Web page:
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Five cops on trial over killings after Hurricane Katrina

The New Orleans police officers shot two people dead in the flooded city, then tried to cover up their actions, a court was told yesterday.

The devastated Lower Ninth Ward of New Orleans in the aftermath of Hurricane Katrina
The devastated Lower Ninth Ward of New Orleans in the aftermath of Hurricane Katrina
Image: AP Photo/Robert F. Bukaty

FIVE NEW ORLEANS police officers were in court yesterday as their trial began for allegedly killing two men without justification in the chaotic aftermath of Hurricane Katrina.

Four people were also wounded in the shootings on September 4 2005, which prosecutors claim were later covered up for years. According to the New York Times, assistant US attorney Bobbi Bernstein told the federal court: “Shoot first and ask questions later. That’s how this whole case got started.”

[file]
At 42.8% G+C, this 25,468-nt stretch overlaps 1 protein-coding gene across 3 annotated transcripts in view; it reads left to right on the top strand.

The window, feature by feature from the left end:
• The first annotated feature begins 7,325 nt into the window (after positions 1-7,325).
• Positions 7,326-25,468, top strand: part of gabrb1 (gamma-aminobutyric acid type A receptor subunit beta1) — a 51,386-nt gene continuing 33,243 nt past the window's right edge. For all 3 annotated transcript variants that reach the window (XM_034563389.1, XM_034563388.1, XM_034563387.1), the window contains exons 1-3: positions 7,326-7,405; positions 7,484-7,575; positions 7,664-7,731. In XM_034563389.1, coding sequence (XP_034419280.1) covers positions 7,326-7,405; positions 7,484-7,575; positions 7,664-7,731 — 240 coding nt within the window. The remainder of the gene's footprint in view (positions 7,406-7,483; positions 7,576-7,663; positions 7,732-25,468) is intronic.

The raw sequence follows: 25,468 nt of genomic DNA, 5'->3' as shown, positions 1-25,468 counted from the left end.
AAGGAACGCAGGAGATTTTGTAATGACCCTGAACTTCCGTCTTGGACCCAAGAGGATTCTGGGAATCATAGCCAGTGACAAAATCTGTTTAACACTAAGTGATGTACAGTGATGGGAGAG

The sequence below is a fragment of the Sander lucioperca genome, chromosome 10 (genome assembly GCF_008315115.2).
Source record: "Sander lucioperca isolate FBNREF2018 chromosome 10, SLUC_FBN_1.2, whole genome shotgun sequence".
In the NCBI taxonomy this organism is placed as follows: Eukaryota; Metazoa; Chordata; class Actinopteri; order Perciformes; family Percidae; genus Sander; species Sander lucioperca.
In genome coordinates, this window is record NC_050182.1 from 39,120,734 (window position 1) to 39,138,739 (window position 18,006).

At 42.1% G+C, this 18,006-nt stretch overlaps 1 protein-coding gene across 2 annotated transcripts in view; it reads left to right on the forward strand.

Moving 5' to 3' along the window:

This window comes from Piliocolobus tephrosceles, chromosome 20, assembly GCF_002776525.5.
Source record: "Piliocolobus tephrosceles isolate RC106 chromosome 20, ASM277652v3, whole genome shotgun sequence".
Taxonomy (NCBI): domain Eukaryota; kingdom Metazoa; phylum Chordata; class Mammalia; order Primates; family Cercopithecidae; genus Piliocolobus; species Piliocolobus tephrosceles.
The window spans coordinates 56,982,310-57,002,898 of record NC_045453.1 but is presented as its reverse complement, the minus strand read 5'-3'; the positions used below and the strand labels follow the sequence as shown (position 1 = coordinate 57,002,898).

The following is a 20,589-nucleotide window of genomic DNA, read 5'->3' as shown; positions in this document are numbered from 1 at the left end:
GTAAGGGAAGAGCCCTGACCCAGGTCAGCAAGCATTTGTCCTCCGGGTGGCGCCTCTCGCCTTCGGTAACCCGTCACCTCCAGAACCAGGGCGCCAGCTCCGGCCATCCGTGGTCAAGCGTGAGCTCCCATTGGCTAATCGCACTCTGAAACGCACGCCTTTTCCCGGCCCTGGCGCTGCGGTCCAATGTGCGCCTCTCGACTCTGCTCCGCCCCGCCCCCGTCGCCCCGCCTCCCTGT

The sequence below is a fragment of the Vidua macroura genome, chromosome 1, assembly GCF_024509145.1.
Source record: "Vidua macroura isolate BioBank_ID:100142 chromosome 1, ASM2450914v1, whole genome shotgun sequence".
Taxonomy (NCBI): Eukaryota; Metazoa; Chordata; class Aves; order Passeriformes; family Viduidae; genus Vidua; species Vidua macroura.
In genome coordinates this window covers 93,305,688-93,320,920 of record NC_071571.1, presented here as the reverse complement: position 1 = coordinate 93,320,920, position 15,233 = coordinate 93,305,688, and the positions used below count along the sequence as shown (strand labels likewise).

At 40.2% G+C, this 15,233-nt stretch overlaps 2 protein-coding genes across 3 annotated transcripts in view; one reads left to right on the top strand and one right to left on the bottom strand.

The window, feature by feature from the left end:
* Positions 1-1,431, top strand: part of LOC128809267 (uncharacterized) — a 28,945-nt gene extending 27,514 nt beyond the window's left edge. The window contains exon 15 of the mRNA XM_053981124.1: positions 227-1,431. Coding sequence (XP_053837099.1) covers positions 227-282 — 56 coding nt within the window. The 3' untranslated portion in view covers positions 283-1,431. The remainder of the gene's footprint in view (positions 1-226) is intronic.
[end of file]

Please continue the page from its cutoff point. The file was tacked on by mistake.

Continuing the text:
Ronald Madison, 40, and 17-year-old James Brissett were both killed by police bullets at Danziger Bridge in then-flooded New Orleans. Ms Bernstein said the officers continued to shoot at members of one family as they lay wounded; one shot Mr Madison in the back as he fled, and another stamped on him as he lay dying. She added when the officers realised they had made a mistake, they arranged fake witnesses and planned to drop a gun at the scene, the BBC reports.

Former and current officers Robert Faulcon, Robert Gisevius, Kenneth Bowen and Anthony Villavaso are charged with the shootings. Arthur Kaufman faces charges over the alleged cover-up.

Defense lawyers argued that the city was in chaos and the men should be viewed as heroes, the New Orleans Times-Picayune reports. One told the court: “They stayed. They stayed and they did their jobs under these horrible, horrible circumstances [...] And they did the best they could.”

Meanwhile  Susan Bartholomew, who was wounded in the shootings, told the court she remembers lying on the concrete bridge as the men firing ordered her to put her hands up. She said: “I couldn’t do it, because my arm was shot off. I raised the only hand I had.”

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Michael Freeman

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